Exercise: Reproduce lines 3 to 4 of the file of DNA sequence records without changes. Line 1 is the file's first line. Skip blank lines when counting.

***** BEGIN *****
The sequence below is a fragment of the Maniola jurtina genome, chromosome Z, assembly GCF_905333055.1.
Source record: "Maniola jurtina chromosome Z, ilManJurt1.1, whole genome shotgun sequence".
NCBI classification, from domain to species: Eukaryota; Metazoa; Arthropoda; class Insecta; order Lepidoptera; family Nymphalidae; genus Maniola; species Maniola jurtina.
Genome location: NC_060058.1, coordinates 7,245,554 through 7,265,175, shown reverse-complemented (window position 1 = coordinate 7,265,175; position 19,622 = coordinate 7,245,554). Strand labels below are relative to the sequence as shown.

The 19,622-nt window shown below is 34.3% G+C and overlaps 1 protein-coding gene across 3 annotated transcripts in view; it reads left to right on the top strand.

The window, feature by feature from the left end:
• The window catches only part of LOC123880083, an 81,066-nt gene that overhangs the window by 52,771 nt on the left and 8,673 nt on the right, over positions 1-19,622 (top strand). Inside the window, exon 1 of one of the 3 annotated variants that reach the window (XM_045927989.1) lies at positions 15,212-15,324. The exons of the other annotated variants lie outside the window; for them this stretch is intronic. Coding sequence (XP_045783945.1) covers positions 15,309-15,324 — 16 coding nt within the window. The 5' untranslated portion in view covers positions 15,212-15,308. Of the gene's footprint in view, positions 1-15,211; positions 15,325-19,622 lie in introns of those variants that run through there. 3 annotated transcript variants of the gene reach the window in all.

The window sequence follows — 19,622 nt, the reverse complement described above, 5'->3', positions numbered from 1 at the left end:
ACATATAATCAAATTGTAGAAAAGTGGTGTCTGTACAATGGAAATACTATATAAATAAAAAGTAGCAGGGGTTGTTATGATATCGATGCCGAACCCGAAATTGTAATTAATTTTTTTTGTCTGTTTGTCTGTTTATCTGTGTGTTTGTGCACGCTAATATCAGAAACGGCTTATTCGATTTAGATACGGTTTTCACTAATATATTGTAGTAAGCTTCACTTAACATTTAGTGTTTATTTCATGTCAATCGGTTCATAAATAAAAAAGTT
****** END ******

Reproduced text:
NCBI classification, from domain to species: Eukaryota; Metazoa; Arthropoda; class Insecta; order Lepidoptera; family Nymphalidae; genus Maniola; species Maniola jurtina.
Genome location: NC_060058.1, coordinates 7,245,554 through 7,265,175, shown reverse-complemented (window position 1 = coordinate 7,265,175; position 19,622 = coordinate 7,245,554). Strand labels below are relative to the sequence as shown.